The news of 28 August 1916 was typical of the time. It was two years into WW1, with the Battle of Fromelles in July and then Pozieres. By the end of August, Australians were fighting at Mouquet Farm, France. Newspapers were full of war news, departures and casualties and the Portland Guardian of 28 August 1916 was no different.
Mrs Thomson of Lower Cape Bridgewater had heard the news her son Private G.E. Thomson was wounded in France. Families of the 37th, 38th and 40th Battalions were able to send their parcels for the front to 380 Bourke Street, Melbourne. The parcels were then forwarded to the various Battalions at a cost of one penny per pound.
I would like to think the next article was about my 1st cousins 3 x removed, Frederick James and Arthur Leonard Holmes (aka Lennie) of Casterton. However, while Arthur was still in Australia, not embarking until 21 October 1916, Fred was in France and wounded by this time.
I searched the WW1 Embarkation Roll and Mapping our Anzacs trying to identify the two Holmes boys, presumably brothers. The venue of the social was not mentioned in the Editorial, so I assumed it was in Portland. The closest I found was Frederick Noah Holmes of Wallacedale and Leslie Holmes of Homerton via Heywood, however, Leslie embarked on August 1.
The Haines family from idyllic Sandy Waterhole on the Glenelg River received news of their son’s passing as a result of wounds.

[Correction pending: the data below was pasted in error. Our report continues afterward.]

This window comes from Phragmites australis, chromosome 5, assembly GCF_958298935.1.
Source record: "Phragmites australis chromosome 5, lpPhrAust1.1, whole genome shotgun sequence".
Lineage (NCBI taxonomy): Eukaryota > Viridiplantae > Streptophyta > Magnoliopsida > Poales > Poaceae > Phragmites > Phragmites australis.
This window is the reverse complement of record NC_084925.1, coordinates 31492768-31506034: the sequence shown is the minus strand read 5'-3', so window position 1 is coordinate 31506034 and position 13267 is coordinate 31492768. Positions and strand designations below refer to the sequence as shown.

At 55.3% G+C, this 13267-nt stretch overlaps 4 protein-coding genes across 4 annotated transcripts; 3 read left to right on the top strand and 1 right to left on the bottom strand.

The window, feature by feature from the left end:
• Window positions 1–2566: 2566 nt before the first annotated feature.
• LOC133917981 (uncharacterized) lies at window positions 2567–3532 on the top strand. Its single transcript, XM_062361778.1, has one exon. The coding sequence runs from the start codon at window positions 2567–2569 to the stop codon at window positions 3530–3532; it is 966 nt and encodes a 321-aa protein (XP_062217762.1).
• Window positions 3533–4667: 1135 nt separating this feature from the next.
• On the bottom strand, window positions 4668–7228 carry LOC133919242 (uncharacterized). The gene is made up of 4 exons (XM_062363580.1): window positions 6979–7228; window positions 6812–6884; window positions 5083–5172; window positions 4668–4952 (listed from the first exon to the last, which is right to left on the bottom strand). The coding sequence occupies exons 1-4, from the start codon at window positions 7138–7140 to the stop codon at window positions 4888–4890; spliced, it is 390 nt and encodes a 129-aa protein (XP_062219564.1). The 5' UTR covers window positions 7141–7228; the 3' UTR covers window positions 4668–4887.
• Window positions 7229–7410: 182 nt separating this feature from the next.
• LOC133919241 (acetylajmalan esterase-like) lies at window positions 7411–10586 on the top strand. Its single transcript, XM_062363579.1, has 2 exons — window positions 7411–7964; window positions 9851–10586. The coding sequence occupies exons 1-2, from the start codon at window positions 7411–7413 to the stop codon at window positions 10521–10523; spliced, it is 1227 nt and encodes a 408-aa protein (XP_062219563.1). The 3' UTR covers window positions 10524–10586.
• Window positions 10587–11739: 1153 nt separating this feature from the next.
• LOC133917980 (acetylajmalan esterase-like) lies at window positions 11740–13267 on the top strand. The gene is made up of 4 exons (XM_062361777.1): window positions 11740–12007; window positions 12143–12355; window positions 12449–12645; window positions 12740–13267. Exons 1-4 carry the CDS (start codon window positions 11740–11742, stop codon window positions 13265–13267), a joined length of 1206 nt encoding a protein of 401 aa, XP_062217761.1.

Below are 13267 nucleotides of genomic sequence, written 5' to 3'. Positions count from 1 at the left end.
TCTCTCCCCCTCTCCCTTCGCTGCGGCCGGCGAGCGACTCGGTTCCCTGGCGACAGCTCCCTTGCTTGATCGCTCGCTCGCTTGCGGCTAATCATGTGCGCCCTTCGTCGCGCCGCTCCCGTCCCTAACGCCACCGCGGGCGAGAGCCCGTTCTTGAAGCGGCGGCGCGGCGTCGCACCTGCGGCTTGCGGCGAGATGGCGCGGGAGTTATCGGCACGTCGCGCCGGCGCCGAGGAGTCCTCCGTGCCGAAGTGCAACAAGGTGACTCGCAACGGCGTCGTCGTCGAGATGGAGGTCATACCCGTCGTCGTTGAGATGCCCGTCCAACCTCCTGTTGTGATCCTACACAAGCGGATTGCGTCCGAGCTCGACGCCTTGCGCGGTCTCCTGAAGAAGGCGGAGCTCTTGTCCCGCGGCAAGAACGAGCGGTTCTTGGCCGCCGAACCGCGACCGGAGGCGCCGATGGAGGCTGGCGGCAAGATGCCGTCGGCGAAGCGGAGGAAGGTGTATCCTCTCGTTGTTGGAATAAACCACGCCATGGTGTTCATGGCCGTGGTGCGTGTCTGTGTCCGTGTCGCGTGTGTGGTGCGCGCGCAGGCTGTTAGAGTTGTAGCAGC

The Mulholland family of Portland also received bad news from France.
I hope Mrs Carnie got her letters from the front.
Mrs Newman of “Ulymah” Gawler Street Portland, was doing her part for the war effort. She was the Portland contact for Mr Herbert Daly, an Australian in Paris. Herbert was collecting socks for those displaced by war, particularly old men.
Newly re-elected Portland Mayor Mr Wyatt received a letter from local boy W.H.J.Baker, serving in France. Corporal Baker mentions “France is such a beautiful place” and “No wonder Germany wants this beautiful country”. Read the letter in full here.
Corporal Baker enclosed some of his poetry with the letter. Read the full poem here.
Back in Portland, which must have felt a million miles away from the war, unsettled weather prevailed.
Wattle Day, on 1 September was fast approaching. The first Wattle Day was in 1910 and the outbreak of war saw the day celebrated with extra vigour.
As mentioned, Cr James Lewis Wyatt was unanimously re-elected Mayor of Portland. He was Mayor from August 1914 to August 1917.
Victorians, along with the other states, were preparing for their first dose of Daylight Savings. The timing was not exactly how the Act had set out. Clocks went forward on 1 January 1917 and back on 25 March 1917. Daylight Savings did not occur again until WW2 with the years of 1942/3 and 1943/4 each having an extra hour of daylight at the end of the day.
In 1914, the Duke of Portland of England announced that the skeleton of racehorse Carbine would return to Australia for the National Museum. The following article, two years later, announced the skeleton was ready for shipping to Australia. Finally, in December 1919, the skeleton was ready to leave England, arriving in February the following year.
I have seen the skeleton of Carbine at the former Racing Museum at Caulfield Racecourse and its current home at the National Sports Museum at the MCG. While standing beside Carbine’s skeleton is not as moving as visiting Phar Lap at Melbourne Museum, it is still an imposing sight.
A video of Carbine’s skeleton being reconstructed when it moved to the National Sports Museum can be seen at the link – http://tinyurl.com/8w4w5pv